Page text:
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Species Guide
A photo of a African Hawk-Eagle (Aquila spilogaster)
African Hawk-Eagle

African Hawk-Eagle

Aquila spilogaster

The African hawk-eagle, Aquila spilogaster, is a formidable bird of prey, belonging to the family Accipitridae. It is characterized by feathered legs, indicative of its membership in the Aquilinae subfamily. The species exhibits a striking pied appearance, with adults showcasing a slate black-grey coloration above and a contrasting whitish underside. Juveniles, however, present a more subdued brownish plumage with tawny-rufous underparts.

Identification Tips

In flight, the African hawk-eagle is recognized by its mid-sized raptor profile, with a small but prominent head, longish tail, and wings that are neither particularly long nor broad. The adult's wings display a pale whitish-grey window on the primaries, while the juvenile's wings are rufous with dusky edges. The species' powerful and shallow wingbeats are distinctive, as are the bold but sparse blackish streaks on the adult's underside.


This species is found in a variety of well-wooded habitats, including tropical broadleaf woodland and woodland edges within savannas. It is also known to inhabit thornbush areas and riparian zones, which support taller trees in otherwise dry regions.


The African hawk-eagle is widespread across sub-Saharan Africa, from eastern Eritrea and Ethiopia in the north to northeastern South Africa in the south. It is notably absent from true deep forests and mountainous regions.


The African hawk-eagle is a solitary bird, though adults are often seen in pairs. It establishes breeding territories with aerial displays and is known for its aggressive defense of its nest against potential threats.

Song & Calls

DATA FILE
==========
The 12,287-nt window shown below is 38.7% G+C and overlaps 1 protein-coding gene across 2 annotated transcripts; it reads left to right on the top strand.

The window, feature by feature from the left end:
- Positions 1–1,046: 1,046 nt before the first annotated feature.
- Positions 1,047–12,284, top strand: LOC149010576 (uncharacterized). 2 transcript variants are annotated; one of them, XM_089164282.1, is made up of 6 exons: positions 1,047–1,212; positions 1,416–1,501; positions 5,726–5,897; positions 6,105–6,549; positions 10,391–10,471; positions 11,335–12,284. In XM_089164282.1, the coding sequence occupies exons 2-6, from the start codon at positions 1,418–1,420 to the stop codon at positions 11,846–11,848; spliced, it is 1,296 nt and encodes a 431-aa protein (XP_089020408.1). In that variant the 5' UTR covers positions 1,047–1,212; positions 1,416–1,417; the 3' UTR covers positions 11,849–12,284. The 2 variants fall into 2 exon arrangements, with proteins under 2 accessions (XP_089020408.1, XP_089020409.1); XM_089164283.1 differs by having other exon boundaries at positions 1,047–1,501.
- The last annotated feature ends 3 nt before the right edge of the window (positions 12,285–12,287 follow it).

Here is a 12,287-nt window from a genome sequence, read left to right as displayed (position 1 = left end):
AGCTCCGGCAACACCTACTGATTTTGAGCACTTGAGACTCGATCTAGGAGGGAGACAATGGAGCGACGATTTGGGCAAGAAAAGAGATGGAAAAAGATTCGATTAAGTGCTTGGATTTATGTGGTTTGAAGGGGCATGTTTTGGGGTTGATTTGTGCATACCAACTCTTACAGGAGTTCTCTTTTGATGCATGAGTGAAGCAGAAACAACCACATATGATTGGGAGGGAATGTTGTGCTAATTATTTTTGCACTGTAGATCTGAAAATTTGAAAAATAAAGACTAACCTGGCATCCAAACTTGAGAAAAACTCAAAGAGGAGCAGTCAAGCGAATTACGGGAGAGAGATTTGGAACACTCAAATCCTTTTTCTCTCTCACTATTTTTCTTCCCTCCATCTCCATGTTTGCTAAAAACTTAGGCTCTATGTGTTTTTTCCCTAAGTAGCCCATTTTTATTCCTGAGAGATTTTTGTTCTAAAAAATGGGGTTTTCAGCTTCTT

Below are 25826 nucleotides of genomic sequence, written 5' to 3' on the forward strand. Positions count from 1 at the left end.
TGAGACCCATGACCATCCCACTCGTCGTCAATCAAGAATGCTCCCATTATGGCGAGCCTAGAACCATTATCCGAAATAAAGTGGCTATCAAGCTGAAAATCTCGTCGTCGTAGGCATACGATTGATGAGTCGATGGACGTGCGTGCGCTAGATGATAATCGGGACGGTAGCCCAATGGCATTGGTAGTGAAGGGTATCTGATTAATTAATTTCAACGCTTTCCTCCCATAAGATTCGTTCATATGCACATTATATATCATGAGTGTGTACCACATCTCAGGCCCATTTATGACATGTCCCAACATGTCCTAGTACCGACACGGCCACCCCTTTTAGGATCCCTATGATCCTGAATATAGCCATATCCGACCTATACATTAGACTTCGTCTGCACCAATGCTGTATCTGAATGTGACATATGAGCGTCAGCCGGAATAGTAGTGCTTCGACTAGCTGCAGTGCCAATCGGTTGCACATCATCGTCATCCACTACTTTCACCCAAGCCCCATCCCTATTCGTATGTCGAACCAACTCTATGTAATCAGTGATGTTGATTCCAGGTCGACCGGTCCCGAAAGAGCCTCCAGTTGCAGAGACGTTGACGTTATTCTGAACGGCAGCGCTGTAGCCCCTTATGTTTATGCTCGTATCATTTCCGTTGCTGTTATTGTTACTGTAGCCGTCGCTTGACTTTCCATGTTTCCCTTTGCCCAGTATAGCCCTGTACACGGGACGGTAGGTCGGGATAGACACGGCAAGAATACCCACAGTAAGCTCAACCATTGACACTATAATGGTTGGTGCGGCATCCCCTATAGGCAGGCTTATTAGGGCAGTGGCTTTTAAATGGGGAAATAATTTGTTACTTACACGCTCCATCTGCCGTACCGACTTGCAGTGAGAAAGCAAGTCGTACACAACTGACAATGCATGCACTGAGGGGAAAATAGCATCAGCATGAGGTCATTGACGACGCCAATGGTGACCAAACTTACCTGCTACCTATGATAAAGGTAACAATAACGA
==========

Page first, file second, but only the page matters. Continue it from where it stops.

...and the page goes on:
Outside the breeding season, this eagle is generally silent. Its calls include a melodious fluting "klooee" and a shrill "kluu-kluu-kluu," which may be heard during courtship or when the bird is agitated.


Breeding occurs in a stick nest high in a large tree, with a clutch typically consisting of one or two eggs. The species is highly monogamous, with pairs often remaining together for life.

Similar Species

The African hawk-eagle may be confused with the Bonelli's eagle in areas where their ranges overlap. However, the Bonelli's eagle is larger with different proportions and lacks the wing "windows" characteristic of the African hawk-eagle.

Diet and Feeding

This raptor is a bold and aggressive hunter, preying on medium to large-sized birds and small-to-medium-sized mammals. It employs a stealthy approach, often hunting from a concealed perch before launching a swift attack.

Conservation status

The African hawk-eagle is classified as Least Concern by the IUCN, with an estimated adult population of around 100,000 birds. However, the population is believed to be slowly declining due to habitat destruction and other anthropogenic factors.

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